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Terry Pearce, Bracknell Socialist Party and Thames Valley National Pensioners Convention

The UK State Pension is £179.60 a week, among the lowest in Europe. It leaves over 2 million pensioners in poverty.

Introduced by the coalition government in 2010, the triple lock was designed to bring pensions up to the level of leading European countries like France and Germany. Now the Tories are breaking a 2019 election promise by suspending it for a year, deleting average earnings from the equation.

The triple lock would have meant pensions rising 8% next year and the Tories don’t want to pay up. Pensioners can now expect a lower pension rise based on the highest of either the cost of living index, or 2.5%. This will make the 2 million pensioners already living in poverty, even poorer.

This attack on pensioners is just part of the Tory onslaught on the poor and vulnerable. The cut to Universal Credit, public sector pay freeze, and the ending of furlough, will drive more working-class families, youth and pensioners into poverty.

The Tories are seeking to drive a wedge between young workers and pensioners. The truth is that both young and old are suffering – from low wages on the one hand, and a poverty pension on the other. We must build unity between young and old.

Many young workers on low pay are facing a future with the prospect of low pensions in retirement. We must fight in the trade unions for the idea that workers today are the pensioners of the future. We need to build links between trade unions and pensioners’ groups such as the National Pensioners’ Convention to stop Tory plans to scrap the triple lock.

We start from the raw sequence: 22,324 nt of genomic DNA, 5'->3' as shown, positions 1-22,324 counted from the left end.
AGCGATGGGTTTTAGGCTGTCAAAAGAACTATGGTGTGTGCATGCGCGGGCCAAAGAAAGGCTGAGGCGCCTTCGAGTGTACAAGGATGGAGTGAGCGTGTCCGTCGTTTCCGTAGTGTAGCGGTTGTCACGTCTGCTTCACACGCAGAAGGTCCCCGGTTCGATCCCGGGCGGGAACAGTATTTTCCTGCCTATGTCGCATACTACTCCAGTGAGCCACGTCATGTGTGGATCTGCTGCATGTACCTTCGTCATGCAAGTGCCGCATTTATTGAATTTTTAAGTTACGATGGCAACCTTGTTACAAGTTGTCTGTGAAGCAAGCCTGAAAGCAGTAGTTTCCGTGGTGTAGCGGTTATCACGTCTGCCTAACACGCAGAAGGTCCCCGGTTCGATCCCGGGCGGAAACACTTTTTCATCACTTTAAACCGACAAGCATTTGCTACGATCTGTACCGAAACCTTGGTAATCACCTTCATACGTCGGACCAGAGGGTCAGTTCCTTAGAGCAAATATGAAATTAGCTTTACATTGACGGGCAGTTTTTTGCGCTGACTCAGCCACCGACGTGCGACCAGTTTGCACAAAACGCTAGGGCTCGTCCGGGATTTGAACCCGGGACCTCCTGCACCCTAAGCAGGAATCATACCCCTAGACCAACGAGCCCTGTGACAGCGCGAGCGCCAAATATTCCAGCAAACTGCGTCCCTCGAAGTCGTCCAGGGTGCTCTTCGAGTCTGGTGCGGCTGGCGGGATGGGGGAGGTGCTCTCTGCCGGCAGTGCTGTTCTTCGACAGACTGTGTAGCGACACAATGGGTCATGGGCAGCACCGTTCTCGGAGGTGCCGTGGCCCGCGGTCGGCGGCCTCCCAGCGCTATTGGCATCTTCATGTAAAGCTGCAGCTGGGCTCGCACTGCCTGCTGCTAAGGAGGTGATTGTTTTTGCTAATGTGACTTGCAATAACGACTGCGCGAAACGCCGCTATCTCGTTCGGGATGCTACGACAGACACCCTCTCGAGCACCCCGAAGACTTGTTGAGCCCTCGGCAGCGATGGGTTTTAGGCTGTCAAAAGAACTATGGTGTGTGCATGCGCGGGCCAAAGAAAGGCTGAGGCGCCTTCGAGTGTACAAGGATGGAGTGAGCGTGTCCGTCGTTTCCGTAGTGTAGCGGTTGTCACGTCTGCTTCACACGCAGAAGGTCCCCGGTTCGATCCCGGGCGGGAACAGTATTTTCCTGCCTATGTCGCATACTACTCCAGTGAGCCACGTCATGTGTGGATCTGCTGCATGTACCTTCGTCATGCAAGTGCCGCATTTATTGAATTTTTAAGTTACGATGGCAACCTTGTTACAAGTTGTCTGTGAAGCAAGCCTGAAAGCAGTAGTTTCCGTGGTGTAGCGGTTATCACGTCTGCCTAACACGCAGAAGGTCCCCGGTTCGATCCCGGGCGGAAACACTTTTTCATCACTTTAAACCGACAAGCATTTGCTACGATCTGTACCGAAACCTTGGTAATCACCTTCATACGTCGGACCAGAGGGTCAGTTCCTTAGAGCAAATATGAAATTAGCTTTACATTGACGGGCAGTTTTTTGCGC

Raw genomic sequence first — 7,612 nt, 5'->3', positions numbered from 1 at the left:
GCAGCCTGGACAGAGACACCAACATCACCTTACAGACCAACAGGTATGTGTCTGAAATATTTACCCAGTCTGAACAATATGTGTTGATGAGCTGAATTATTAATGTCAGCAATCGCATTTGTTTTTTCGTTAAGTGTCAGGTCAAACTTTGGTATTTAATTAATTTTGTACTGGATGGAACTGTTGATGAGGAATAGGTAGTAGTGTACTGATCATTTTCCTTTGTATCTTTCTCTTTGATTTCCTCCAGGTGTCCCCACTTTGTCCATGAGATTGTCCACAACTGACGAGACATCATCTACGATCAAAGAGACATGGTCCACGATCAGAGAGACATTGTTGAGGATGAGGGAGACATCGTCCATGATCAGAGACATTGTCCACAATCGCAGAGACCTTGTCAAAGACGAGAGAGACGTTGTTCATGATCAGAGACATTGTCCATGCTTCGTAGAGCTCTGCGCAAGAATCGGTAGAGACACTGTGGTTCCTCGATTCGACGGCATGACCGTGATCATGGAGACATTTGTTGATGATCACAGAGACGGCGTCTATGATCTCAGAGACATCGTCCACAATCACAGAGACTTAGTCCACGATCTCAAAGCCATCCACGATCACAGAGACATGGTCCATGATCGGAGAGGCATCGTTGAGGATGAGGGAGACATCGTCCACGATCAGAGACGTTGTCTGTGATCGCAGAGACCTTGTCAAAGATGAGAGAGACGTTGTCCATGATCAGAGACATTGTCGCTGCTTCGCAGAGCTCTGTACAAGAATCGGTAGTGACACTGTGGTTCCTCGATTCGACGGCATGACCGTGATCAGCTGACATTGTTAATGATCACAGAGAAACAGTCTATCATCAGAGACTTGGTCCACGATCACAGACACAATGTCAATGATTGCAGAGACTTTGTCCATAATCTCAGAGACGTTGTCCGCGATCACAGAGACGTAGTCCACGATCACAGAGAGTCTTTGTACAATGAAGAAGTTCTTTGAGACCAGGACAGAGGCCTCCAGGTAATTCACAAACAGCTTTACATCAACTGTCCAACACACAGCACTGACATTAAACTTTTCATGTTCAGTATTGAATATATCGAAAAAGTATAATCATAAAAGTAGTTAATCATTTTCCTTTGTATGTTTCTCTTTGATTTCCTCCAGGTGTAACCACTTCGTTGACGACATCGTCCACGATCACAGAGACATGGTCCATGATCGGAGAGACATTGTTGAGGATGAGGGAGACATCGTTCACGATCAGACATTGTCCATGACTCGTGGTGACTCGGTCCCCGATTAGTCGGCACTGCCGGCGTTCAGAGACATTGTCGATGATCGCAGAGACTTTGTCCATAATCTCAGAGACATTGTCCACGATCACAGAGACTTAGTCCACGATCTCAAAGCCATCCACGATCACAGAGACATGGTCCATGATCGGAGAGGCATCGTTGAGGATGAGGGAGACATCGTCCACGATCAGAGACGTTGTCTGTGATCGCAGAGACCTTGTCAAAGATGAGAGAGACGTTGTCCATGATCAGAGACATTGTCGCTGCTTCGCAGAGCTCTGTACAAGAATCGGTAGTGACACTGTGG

Childcare in crisis

It’s not just social care that’s in crisis. The childcare system also needs a fundamental transformation. And they both have one thing in common – most of the care is in the private sector where profits come first. Government subsidies for childcare mostly don’t cover the real cost and often childcare places just don’t exist. In a recent survey of 200,000 working parents carried out by organisations like Mumsnet and the TUC:

  • 97% of parents said childcare was too expensive
  • One-third paid more for childcare than their rent or mortgage
  • In 94% of cases of parents changing their work patterns childcare costs were a factor

Increasing numbers of women are having to reduce their hours, change their job or give up work altogether because they can’t get the childcare they need. At the same time, one in ten childcare workers (mostly women) are living in poverty. Childcare, like social care, is a fundamental necessity. The profit motive should be removed by taking it into the public sector, where it should be fully funded and free to all who need it, guaranteeing quality care and a decent living wage for all childcare workers.